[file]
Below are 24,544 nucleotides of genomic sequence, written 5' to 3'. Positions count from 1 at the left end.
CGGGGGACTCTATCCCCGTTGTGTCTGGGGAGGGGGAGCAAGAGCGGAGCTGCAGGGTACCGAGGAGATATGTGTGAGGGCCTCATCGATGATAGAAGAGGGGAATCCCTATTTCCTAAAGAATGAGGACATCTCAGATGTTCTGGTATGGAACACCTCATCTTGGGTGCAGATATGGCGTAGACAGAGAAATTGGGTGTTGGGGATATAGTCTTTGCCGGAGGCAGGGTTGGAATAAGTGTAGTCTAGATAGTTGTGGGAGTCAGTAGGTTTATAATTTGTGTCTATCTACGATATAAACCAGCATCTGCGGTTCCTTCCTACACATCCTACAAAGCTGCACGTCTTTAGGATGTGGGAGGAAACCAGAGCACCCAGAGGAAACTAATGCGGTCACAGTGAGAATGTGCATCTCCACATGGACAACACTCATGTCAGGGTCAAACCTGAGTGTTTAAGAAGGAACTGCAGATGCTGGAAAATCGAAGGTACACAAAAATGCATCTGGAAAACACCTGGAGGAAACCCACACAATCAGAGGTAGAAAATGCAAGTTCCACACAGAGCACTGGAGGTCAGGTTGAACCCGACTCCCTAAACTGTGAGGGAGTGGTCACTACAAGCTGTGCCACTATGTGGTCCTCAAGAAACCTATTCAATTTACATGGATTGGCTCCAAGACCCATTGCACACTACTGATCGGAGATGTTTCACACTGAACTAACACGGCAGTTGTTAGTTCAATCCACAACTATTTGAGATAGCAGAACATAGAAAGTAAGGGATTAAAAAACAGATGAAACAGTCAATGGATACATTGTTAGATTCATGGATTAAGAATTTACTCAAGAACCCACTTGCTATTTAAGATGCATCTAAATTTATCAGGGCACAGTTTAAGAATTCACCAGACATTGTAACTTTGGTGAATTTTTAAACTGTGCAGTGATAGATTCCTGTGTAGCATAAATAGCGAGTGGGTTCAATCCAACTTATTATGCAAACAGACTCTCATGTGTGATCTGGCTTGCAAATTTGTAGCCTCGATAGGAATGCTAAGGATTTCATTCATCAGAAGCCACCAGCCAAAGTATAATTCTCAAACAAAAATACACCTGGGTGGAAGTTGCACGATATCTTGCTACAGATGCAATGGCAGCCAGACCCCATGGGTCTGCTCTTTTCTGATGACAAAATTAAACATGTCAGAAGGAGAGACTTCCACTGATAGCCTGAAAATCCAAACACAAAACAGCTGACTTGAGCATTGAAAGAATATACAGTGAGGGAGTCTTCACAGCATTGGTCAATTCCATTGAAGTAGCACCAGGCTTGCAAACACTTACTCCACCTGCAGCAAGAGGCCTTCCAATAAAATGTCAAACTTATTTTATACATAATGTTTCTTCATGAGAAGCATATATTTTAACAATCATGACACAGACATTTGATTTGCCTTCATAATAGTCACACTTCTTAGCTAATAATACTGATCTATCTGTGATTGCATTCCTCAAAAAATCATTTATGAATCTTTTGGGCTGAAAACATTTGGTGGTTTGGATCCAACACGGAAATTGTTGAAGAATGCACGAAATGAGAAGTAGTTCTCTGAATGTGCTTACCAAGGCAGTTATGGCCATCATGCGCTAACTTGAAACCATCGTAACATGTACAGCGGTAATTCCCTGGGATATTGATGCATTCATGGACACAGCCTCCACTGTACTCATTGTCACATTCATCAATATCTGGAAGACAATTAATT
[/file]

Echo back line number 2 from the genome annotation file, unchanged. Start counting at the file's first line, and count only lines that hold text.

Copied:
CGGGGGACTCTATCCCCGTTGTGTCTGGGGAGGGGGAGCAAGAGCGGAGCTGCAGGGTACCGAGGAGATATGTGTGAGGGCCTCATCGATGATAGAAGAGGGGAATCCCTATTTCCTAAAGAATGAGGACATCTCAGATGTTCTGGTATGGAACACCTCATCTTGGGTGCAGATATGGCGTAGACAGAGAAATTGGGTGTTGGGGATATAGTCTTTGCCGGAGGCAGGGTTGGAATAAGTGTAGTCTAGATAGTTGTGGGAGTCAGTAGGTTTATAATTTGTGTCTATCTACGATATAAACCAGCATCTGCGGTTCCTTCCTACACATCCTACAAAGCTGCACGTCTTTAGGATGTGGGAGGAAACCAGAGCACCCAGAGGAAACTAATGCGGTCACAGTGAGAATGTGCATCTCCACATGGACAACACTCATGTCAGGGTCAAACCTGAGTGTTTAAGAAGGAACTGCAGATGCTGGAAAATCGAAGGTACACAAAAATGCATCTGGAAAACACCTGGAGGAAACCCACACAATCAGAGGTAGAAAATGCAAGTTCCACACAGAGCACTGGAGGTCAGGTTGAACCCGACTCCCTAAACTGTGAGGGAGTGGTCACTACAAGCTGTGCCACTATGTGGTCCTCAAGAAACCTATTCAATTTACATGGATTGGCTCCAAGACCCATTGCACACTACTGATCGGAGATGTTTCACACTGAACTAACACGGCAGTTGTTAGTTCAATCCACAACTATTTGAGATAGCAGAACATAGAAAGTAAGGGATTAAAAAACAGATGAAACAGTCAATGGATACATTGTTAGATTCATGGATTAAGAATTTACTCAAGAACCCACTTGCTATTTAAGATGCATCTAAATTTATCAGGGCACAGTTTAAGAATTCACCAGACATTGTAACTTTGGTGAATTTTTAAACTGTGCAGTGATAGATTCCTGTGTAGCATAAATAGCGAGTGGGTTCAATCCAACTTATTATGCAAACAGACTCTCATGTGTGATCTGGCTTGCAAATTTGTAGCCTCGATAGGAATGCTAAGGATTTCATTCATCAGAAGCCACCAGCCAAAGTATAATTCTCAAACAAAAATACACCTGGGTGGAAGTTGCACGATATCTTGCTACAGATGCAATGGCAGCCAGACCCCATGGGTCTGCTCTTTTCTGATGACAAAATTAAACATGTCAGAAGGAGAGACTTCCACTGATAGCCTGAAAATCCAAACACAAAACAGCTGACTTGAGCATTGAAAGAATATACAGTGAGGGAGTCTTCACAGCATTGGTCAATTCCATTGAAGTAGCACCAGGCTTGCAAACACTTACTCCACCTGCAGCAAGAGGCCTTCCAATAAAATGTCAAACTTATTTTATACATAATGTTTCTTCATGAGAAGCATATATTTTAACAATCATGACACAGACATTTGATTTGCCTTCATAATAGTCACACTTCTTAGCTAATAATACTGATCTATCTGTGATTGCATTCCTCAAAAAATCATTTATGAATCTTTTGGGCTGAAAACATTTGGTGGTTTGGATCCAACACGGAAATTGTTGAAGAATGCACGAAATGAGAAGTAGTTCTCTGAATGTGCTTACCAAGGCAGTTATGGCCATCATGCGCTAACTTGAAACCATCGTAACATGTACAGCGGTAATTCCCTGGGATATTGATGCATTCATGGACACAGCCTCCACTGTACTCATTGTCACATTCATCAATATCTGGAAGACAATTAATT